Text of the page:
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Wonder and surprise [shone] upon his face. He looked at the dollar again and again, turned around and could see nobody, then proceeded to put on the other shoe; when to his great surprise he found another dollar. His feelings overcame him. Out of those simple little meetings, held in the parlor of our old home, came something indescribable and wonderful. Our love for our parents was strengthened. Our love for brothers and sisters was enhanced. Our love for the Lord was increased. An appreciation for simple goodness grew in our hearts. These wonderful things came about because our parents followed the counsel of the President of the Church.
I have learned something tremendously significant out of that. In that old home, we knew that our father loved our mother. That was another of the great lessons of my boyhood. I have no recollection of ever hearing him speak unkindly to her or of her. He encouraged her in her individual Church activities and in neighborhood and civic responsibilities. She had much of native talent, and he encouraged her to use it. Her comfort was his constant concern.
We looked upon them as equals, companions who worked together and loved and appreciated one another as they loved us. She likewise encouraged him, did everything in the world to make him happy. At the age of fifty, she developed cancer.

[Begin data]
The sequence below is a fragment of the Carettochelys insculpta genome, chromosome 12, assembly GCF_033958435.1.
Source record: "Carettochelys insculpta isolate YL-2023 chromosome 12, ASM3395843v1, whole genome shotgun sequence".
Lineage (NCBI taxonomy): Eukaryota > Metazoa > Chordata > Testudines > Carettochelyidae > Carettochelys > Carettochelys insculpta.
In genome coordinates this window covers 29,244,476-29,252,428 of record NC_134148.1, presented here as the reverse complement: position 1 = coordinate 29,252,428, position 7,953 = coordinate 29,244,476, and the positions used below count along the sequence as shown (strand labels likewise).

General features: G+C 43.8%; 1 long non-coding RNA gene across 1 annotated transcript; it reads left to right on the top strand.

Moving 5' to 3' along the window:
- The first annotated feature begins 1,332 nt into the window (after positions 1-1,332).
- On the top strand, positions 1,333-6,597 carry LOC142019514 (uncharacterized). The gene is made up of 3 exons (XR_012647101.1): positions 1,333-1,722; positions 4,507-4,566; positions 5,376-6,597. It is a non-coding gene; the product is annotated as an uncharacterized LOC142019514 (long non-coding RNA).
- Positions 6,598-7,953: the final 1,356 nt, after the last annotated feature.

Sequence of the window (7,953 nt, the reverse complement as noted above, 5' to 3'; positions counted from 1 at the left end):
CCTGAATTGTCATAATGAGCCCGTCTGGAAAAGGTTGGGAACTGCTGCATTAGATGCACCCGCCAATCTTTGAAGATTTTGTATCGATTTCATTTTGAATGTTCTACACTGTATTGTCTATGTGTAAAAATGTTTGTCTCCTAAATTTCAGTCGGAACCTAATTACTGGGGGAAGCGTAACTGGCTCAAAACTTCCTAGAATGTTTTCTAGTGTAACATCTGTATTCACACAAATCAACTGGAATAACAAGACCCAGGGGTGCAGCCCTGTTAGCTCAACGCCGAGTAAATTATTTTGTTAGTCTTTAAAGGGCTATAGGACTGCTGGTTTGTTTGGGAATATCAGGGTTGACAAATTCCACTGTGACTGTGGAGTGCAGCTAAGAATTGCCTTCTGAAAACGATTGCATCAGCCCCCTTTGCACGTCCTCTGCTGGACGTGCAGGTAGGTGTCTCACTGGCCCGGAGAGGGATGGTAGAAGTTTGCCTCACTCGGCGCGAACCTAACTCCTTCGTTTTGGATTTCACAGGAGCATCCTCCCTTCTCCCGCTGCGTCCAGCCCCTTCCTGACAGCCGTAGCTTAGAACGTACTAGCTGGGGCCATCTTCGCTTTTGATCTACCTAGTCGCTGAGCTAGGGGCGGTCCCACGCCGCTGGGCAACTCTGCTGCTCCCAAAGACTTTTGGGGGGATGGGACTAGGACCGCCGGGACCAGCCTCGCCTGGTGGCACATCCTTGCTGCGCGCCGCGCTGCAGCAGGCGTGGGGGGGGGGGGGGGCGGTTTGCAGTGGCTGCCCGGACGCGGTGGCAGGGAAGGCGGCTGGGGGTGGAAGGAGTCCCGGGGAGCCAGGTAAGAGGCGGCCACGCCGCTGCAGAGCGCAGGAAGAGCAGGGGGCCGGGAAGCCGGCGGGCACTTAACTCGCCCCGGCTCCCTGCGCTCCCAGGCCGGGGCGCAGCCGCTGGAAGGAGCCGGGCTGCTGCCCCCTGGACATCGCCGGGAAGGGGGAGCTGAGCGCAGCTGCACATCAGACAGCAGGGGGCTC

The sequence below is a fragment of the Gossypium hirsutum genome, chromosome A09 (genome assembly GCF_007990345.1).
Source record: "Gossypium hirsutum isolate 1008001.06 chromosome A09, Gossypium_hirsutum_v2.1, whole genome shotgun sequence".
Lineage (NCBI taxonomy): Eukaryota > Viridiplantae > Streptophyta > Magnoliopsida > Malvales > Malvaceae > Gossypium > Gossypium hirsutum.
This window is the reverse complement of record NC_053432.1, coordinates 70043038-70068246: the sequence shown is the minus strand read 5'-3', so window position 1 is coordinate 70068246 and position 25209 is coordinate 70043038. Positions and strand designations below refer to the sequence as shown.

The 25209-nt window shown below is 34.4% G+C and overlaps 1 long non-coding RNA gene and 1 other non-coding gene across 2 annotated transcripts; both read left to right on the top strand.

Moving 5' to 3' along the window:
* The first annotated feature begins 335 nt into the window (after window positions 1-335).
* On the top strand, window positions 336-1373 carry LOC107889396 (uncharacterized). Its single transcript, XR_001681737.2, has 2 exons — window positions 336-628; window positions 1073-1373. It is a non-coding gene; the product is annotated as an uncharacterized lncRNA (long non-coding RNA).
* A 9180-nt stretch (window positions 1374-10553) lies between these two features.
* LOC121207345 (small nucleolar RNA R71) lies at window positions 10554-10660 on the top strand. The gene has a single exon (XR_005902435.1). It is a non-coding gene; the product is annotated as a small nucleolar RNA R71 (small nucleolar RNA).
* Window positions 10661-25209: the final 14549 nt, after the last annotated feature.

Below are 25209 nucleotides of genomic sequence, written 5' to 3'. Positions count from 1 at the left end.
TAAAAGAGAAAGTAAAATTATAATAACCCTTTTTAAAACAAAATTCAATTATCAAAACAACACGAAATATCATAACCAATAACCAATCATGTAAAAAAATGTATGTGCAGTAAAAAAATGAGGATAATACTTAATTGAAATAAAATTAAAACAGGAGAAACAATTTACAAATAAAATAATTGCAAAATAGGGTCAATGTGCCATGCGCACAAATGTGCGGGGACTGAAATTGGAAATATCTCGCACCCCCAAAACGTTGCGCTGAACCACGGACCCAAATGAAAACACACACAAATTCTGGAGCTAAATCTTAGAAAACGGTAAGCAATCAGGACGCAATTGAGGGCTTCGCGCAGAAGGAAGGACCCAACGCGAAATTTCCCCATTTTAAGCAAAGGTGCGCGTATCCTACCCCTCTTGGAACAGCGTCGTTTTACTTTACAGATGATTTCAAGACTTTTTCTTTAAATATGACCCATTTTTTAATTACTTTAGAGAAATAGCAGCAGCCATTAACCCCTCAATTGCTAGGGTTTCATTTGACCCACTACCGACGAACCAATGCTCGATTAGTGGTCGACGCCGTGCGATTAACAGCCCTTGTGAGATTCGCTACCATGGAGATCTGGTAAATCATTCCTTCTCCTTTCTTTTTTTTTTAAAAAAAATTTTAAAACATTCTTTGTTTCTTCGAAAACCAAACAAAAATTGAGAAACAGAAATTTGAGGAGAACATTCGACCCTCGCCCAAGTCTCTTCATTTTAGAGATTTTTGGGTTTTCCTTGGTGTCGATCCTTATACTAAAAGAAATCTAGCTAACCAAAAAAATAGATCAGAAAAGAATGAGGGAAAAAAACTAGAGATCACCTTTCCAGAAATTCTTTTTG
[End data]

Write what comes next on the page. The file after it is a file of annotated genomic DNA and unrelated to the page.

He was solicitous of her every need. In the s, as researcher Ian Mosby discovered in , the government deliberately withheld food from children to study the effects of malnutrition. We have no idea how many such graves there are. After Bryce quit in disgust, the government stopped counting the dead. Sir John A. In his report, Commissioner Murray Sinclair describes what happened as cultural genocide.
Some commentators think that he weakens his case by using that language. Stephen Maher. Filed under Full Comment. Stephen Maher: A letter found in shed reveals suffering and anguish residential schools created. McIntosh, Esq. School without the assent of the Principal and when the Magistrate acting as Truant Officer went to him to regain possession of the children he used abusive language and threatened to shoot him.
As the above mentioned J.